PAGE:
AS MI5 ARE ACCUSED OF ABANDONING UNDERCOVER WHAT IT IS REALLY LIKE TO INFILTRATE THE IRA... The gunman in the chest, stomach, hand and leg...i believed I was going
WHAT could possibly be worse than throwing your body 45 feet from a thirdstorey window?
For Martin McGartland, a secret agent working for MI5, the thought of breaking every bone in his body seemed like nothing compared to being tortured by the Provincial IRA, or Provos.
Between 1987 and 1991, Marty infiltrated the IRA, secretly feeding information back to Royal Ulster Constabulary’s Special Branch and enabling them to intercept violent terrorist attacks.
Having worked with some of the group’s head honchos, like Davy Adams and Brian Gillen, when his cover was blown and he was abducted by Padraig Wilson and Paul ‘Chico’ Hamilton, he knew that leaping from the window of the Belfast flat was his only hope of survival.
After escaping, Marty was given a new identity and started a new life in Whitley Bay, North Tyneside. But in 1999, the IRA tracked him down and he was shot SIX times outside his home.
A combination of luck and determination saw him survive the attack but now, in his early 40s, he’s still constantly looking over his shoulder in fear of yet another attempt on his life.
Last week, MI5 secret agent Raymond Gilmour, who also infiltrated the IRA in the 1980s, revealed he’s taking the British security services to tribunal for abandoning him.
As our intelligence service prepares to defend itself against the former mole, Midweek Sport looks at another heroic infiltrator with reason to feel aggrieved.
In Marty’s book, Fifty Dead Men Walking – also a major film starring Jim Sturgess and Ben Kingsley – he describes in graphic detail being shot at close proximity by an IRA assassin.
Ithat moment I had felt nothing. Now the pain wracked my body, my chest, my side, my stomach, my arm, my hand. Sh*t it hurt.
I gritted my teeth to try to quell the pain, but I couldn’t. I kept talking to myself, telling myself that I could handle the pain as long as I lived. I tried telling myself that the pain wasn’t that bad, but it was getting to me. I just wanted to curl up and sleep. also realised that if I didn’t get to hospital quickly I would be a goner.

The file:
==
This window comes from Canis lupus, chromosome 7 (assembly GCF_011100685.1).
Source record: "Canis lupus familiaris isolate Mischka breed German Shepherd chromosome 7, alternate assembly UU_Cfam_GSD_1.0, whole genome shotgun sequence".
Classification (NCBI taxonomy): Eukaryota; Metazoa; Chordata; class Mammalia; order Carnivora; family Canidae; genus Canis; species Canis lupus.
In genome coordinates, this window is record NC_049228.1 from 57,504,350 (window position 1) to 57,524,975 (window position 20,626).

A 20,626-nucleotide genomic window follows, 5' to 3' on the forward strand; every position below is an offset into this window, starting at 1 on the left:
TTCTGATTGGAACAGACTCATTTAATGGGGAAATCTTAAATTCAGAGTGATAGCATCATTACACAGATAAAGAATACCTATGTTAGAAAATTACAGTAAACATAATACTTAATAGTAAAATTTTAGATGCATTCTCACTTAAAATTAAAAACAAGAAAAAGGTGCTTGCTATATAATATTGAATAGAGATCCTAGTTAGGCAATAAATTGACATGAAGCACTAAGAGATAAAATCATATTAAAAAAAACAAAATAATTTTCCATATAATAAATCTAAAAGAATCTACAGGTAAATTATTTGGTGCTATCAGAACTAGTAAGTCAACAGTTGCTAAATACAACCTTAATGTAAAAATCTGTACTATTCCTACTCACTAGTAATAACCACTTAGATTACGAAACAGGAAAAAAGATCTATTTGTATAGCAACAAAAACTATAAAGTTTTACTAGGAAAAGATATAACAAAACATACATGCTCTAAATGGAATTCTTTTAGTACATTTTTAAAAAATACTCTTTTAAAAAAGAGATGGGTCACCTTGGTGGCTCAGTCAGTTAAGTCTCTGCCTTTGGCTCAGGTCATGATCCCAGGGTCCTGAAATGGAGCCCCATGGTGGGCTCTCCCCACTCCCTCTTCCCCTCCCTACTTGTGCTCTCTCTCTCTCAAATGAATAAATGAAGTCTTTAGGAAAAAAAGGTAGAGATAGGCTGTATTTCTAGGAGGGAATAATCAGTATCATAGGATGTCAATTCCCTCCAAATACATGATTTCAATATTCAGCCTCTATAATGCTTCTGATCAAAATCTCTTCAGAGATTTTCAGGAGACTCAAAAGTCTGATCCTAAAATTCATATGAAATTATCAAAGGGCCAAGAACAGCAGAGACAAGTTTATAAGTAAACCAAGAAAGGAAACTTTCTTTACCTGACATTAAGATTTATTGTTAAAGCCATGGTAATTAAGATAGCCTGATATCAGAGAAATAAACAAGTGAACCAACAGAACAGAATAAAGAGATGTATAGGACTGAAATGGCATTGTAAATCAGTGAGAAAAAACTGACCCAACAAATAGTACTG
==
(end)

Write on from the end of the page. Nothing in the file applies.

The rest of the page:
I tried to shout for help but the words wouldn’t come. I couldn’t find the strength and only moans came from my throat.
Then I heard voices and looked up through the mist in my eyes and saw my neighbours, the Connon family.
Jesus it was good to see them. I could have cried when I realised they had come to the rescue, had come to help me.
I knew the whole family – they were good, honest people and we had become friends. Somewhere in my mind I recalled that their elder son Adam, aged around 18, had studied first aid and that his mother, Andrea, was something to do with a hospital.
I heard them asking me questions and I can’t recall if I replied or not. My memory was going, so was my brain. I think I murmured, “F***ing Provos.”
“Keep quiet, stay still,” Adam said. “An ambulance is on the way. Just lie still and you’ll be OK.”
Adam took off my T-shirt and someone ran off and returned with cling film which he wrapped around my chest and my side in an attempt to stem the bleeding. I remember him stuffing socks in my wounds trying to stop the flow of blood that was everywhere.
I recall his mother cradling my head in her arms, talking to me, soothing me, keeping me conscious as we waited for the ambulance. I owe my life to that family, and particularly Adam. If it hadn’t been for his quick thinking I would be dead.
The next thing I remember was waking in hospital some 48 hours later, drifting in and out of consciousness. My mother Kate, sister Lizzie and brother Joseph were there standing around the bed, and I wondered what they were doing there, standing at the end of my bed looking at me.
I asked if I was going to live. They gave me the answer I